“This is an extreme example because I'm emerging from a rough month, but tonight for 4:30pm ‘supper,’ I'm eating soft cheese on crackers, about 1/2 a jar of petite dill pickles, olives, and scotch. Other nights I eat my kids' grilled cheese crusts, make breakfast for dinner, or heat up soup or another ready-made something from the grocery store. Very occasionally I cook the kind of simple and healthy supper I used to make before kids: fish or chicken and roasted vegetables in the oven. It just all feels like a lot these days.”

“We eat snack-y dinners all the time. Bread and cheese, some cut up raw veggies and fruit, maybe a sausage, maybe a bagged salad. My preschooler is super picky so he gets cereal many nights and/or bread and butter many nights. We eat a lot of leftovers. We always have corn tortillas in the fridge to made quesadillas, Sometimes I'll make a big batch of Smitten Kitchen zucchini for the quesadillas, and add some spinach (my children will not eat this). If we have sliced bread, grilled cheese. We eat dinner together almost every night, but often don't have #PFD; we're just scrounging for food. My husband will make a nice dinner one or two nights a week and we'll have leftovers from that. We'll get pizza once a week, but my little kid will eat pizza whenever possible—it's one of his few food groups. If we order takeout Indian or Asian food, we always have enough for a second night and probably lunch, too. If we have absolutely nothing else, we'll make a quick pasta.”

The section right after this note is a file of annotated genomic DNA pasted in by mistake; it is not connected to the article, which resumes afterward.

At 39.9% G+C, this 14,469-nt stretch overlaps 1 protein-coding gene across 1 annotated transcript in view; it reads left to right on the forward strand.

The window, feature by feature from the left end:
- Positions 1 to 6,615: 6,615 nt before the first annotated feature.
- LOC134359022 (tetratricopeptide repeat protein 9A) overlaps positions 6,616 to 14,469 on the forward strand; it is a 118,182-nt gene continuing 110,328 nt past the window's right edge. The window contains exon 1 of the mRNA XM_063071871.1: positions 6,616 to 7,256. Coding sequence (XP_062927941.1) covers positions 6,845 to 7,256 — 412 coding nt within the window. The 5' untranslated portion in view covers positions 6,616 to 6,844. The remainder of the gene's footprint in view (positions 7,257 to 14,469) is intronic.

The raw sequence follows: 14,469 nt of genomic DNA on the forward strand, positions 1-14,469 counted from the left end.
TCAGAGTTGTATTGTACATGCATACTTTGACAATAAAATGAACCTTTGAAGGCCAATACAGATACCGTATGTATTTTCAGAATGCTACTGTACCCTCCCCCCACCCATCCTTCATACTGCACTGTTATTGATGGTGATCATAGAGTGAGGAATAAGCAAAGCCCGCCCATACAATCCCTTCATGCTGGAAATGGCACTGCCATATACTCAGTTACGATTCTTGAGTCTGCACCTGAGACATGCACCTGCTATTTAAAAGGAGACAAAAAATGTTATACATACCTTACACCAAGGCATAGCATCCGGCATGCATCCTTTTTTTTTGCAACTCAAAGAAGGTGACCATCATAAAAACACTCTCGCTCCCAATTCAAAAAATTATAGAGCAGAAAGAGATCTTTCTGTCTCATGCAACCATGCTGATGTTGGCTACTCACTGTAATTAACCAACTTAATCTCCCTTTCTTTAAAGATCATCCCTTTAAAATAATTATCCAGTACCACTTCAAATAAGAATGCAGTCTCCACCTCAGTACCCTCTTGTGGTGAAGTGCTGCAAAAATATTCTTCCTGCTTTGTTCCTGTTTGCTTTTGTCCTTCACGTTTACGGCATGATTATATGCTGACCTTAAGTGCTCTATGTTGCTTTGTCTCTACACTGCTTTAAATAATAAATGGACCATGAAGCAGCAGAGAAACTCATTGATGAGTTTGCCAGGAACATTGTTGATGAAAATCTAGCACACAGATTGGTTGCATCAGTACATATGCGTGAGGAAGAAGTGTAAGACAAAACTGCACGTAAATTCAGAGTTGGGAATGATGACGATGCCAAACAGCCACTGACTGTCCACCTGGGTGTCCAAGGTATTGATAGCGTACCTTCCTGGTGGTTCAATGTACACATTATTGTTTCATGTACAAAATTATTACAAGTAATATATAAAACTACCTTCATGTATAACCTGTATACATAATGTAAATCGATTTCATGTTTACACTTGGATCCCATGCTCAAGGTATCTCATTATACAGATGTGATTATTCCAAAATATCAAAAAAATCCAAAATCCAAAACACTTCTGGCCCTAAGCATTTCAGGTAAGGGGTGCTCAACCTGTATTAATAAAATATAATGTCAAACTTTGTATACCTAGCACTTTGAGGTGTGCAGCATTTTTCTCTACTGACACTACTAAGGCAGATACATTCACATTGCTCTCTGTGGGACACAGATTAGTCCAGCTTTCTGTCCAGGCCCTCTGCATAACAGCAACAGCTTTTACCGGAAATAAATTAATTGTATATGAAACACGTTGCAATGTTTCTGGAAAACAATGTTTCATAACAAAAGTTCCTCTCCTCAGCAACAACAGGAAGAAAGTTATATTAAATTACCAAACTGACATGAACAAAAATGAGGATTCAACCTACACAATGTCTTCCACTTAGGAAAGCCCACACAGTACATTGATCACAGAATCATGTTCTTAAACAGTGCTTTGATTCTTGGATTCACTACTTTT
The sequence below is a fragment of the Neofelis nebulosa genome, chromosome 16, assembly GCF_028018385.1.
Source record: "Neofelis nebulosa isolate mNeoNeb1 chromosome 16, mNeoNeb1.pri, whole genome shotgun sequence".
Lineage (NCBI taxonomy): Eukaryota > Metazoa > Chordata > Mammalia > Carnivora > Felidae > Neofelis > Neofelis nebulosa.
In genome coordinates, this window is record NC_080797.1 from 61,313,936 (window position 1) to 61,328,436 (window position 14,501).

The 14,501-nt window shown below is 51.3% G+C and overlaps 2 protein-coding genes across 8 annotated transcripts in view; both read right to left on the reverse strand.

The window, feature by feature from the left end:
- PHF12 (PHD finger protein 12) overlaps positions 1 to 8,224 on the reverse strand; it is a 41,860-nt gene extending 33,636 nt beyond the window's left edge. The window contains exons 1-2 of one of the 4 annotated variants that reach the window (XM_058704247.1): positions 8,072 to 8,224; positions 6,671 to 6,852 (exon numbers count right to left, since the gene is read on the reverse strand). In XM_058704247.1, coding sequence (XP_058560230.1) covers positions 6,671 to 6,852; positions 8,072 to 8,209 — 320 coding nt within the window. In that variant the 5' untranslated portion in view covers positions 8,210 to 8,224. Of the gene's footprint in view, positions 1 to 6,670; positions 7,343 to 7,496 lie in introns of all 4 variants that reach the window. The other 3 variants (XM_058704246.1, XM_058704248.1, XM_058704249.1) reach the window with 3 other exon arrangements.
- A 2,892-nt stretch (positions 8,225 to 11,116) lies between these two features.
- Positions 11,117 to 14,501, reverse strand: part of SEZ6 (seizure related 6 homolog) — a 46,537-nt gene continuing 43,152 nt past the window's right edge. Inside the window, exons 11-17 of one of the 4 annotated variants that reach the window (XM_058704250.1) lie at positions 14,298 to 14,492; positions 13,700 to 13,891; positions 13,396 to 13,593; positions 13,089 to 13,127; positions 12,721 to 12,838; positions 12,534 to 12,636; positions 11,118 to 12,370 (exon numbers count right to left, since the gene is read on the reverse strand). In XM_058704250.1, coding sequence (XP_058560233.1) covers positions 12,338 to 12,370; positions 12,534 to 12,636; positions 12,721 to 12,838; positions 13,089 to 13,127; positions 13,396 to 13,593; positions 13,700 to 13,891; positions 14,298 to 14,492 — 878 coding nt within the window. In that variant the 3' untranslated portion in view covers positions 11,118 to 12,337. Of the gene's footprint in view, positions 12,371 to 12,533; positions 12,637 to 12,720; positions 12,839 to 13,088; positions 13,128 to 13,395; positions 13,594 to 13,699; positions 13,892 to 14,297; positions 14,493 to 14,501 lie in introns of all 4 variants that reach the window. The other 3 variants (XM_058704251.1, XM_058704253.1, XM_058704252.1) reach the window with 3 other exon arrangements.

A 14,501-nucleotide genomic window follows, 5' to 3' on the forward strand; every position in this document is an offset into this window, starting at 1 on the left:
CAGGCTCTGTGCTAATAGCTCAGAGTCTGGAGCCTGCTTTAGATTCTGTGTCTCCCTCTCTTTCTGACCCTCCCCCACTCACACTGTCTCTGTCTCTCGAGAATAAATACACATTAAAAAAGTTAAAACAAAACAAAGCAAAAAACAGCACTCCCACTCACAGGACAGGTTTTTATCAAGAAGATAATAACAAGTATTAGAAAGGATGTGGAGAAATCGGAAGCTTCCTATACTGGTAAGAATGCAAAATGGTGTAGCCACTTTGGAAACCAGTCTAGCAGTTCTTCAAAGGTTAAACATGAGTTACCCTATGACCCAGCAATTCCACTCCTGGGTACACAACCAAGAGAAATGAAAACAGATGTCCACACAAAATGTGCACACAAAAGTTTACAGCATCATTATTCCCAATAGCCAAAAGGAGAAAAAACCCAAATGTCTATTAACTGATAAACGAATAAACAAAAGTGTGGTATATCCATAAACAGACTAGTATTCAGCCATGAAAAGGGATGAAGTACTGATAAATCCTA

“I make a giant pot of black beans and keep some in the fridge because my kids will consider black bean tacos one night, black beans and rice the next night, and black bean nachos another night to be three different dinners. Same beans, cheese, and avocado, with different starches.”